“Negative Space” is visually and emotionally reserved for the most part. Its human characters have barely any facial expressions. The film also features a packing scene in which the clothing items fold and fit perfectly in a suitcase by themselves. The precision and lack of variations and surprises make for a very minimalist and withdrawn quality. Such an aloof atmosphere in the film could symbolize the sense of emotional fatigue and emptiness upon the loss of a loved one.

However, with its last line, the film introduces a sense of humor. Toward the end of a funerary scene, the protagonist stares into his father’s coffin to see him for one last time and mutters, “Look at all that empty space.” The protagonist wittily alludes to one of his father’s principles for packing: Leave no empty space. Such humor at the end of the film functions as a break from the protagonist’s long process of emotional dullness and mourning upon his father’s death and suggests the start of a healing process.

Rating: ⅘

“Lou”(2017)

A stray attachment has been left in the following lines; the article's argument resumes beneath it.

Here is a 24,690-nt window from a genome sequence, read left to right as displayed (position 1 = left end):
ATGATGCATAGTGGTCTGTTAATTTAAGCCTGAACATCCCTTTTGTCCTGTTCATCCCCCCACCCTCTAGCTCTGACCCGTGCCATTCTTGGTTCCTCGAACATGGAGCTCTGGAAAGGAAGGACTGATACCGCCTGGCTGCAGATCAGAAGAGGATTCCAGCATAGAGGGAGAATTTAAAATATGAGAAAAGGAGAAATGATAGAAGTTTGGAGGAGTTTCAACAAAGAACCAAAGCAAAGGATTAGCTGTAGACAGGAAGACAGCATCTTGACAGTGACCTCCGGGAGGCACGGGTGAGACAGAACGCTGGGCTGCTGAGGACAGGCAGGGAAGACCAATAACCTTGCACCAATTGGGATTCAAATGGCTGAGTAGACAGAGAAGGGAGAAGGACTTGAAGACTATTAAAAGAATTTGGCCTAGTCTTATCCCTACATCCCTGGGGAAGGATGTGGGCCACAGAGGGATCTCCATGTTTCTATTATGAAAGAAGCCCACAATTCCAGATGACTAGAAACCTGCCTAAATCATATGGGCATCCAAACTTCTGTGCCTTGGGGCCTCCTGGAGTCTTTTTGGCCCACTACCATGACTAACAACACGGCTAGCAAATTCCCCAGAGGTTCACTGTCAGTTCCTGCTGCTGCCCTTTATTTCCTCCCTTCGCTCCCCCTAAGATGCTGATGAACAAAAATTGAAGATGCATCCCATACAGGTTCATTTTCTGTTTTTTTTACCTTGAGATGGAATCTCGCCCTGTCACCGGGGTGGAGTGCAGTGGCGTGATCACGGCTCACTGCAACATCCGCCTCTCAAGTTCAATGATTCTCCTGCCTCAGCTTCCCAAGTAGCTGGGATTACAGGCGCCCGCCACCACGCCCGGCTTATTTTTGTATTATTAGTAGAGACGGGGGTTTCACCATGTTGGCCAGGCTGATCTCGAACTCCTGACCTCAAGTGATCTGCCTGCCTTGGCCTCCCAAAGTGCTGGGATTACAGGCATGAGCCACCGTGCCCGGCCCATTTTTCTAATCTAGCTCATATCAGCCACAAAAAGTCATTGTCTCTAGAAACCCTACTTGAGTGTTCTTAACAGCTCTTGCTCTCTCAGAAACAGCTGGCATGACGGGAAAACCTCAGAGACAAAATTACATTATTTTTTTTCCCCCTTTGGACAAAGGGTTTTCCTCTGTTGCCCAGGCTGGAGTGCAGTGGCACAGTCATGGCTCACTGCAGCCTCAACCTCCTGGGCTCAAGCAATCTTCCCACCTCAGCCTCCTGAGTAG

Pixar’s entry in the short film category this year, “Lou,” tells a simple lesson of anti-bullying through digital animation. In the story, an elementary school boy grabs his classmates’ toys on the playground for fun. One day, the objects in the lost-and-found station suddenly become a cute animated monster, takes the protagonist’s school bag and beloved teddy bear and demands he return all the items that he has taken from others. The protagonist willingly follows after a short bout of wrestling with the lost-and-found monster. Lou’s visuals are classically Pixar, with the illusion of three-dimensionality and the cute characters with round faces and small noses. The film also adopts many traditional Disney characteristics, such as the use of many bright colors, harmonious motion designs, a didactic tendency and most apparently, a happy ending. “Lou” recalls the purpose of many early animation works in the 1930s, showcasing the technical spectacles of animation instead of delivering a deep message.

Rating: ⅗

“Revolting Rhymes” (2016)

Part one of the two-episode film “Revolting Rhymes” is rather the antithesis of Disney. This British digitally animated film is adapted from a collection of poems written by Roald Dahl which retells popular fairy tales such as “Snow White” and “Little Red Riding Hood” with some hints of cynicism. The film “Revolting Rhymes” interweaves “Snow White,” “Little Red Riding Hood” and “The Three Little Pigs” into one story, told by the big wolf from the original “Little Red Riding Hood” and “The Three Little Pigs.”